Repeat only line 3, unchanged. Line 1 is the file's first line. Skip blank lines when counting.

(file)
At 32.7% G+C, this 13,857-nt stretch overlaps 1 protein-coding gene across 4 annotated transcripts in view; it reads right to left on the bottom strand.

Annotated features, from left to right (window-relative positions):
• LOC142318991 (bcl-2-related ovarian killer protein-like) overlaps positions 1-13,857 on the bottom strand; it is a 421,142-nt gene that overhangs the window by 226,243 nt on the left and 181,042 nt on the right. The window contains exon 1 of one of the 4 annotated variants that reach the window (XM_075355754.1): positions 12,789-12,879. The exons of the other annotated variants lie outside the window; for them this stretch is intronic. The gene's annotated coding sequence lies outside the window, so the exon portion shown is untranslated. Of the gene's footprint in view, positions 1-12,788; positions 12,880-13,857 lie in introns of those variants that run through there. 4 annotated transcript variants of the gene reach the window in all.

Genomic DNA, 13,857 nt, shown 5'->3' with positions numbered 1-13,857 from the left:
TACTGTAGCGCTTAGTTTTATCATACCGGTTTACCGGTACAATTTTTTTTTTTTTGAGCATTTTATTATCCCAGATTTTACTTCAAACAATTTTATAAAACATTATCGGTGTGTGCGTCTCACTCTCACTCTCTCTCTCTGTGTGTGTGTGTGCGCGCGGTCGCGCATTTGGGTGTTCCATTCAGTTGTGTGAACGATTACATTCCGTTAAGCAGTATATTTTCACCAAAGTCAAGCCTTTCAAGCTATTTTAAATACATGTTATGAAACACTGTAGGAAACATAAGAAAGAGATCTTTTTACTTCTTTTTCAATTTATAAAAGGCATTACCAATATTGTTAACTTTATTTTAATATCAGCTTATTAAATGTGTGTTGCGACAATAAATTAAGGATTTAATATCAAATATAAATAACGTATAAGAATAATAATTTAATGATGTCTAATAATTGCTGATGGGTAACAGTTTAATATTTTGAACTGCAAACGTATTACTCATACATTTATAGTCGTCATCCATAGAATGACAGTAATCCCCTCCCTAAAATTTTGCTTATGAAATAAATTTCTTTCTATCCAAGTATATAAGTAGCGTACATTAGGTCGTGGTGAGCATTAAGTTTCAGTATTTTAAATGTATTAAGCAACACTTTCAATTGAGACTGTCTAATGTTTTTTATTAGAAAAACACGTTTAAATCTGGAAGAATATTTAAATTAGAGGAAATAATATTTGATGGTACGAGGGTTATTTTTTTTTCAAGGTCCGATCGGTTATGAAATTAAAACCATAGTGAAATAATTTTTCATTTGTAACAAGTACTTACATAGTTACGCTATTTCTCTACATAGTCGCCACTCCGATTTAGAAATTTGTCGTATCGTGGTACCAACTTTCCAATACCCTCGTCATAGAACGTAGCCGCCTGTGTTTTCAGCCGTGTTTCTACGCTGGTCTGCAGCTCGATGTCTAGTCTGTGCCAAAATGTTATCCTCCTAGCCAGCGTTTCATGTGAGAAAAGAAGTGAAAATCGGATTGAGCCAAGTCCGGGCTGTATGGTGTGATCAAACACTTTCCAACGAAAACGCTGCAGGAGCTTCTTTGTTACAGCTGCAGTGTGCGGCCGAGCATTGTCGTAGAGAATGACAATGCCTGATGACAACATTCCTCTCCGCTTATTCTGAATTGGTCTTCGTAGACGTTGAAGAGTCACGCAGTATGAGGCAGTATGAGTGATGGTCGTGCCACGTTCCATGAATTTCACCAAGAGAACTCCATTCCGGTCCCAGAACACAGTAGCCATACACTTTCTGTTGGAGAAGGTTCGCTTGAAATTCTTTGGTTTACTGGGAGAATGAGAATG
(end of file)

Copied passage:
• LOC142318991 (bcl-2-related ovarian killer protein-like) overlaps positions 1-13,857 on the bottom strand; it is a 421,142-nt gene that overhangs the window by 226,243 nt on the left and 181,042 nt on the right. The window contains exon 1 of one of the 4 annotated variants that reach the window (XM_075355754.1): positions 12,789-12,879. The exons of the other annotated variants lie outside the window; for them this stretch is intronic. The gene's annotated coding sequence lies outside the window, so the exon portion shown is untranslated. Of the gene's footprint in view, positions 1-12,788; positions 12,880-13,857 lie in introns of those variants that run through there. 4 annotated transcript variants of the gene reach the window in all.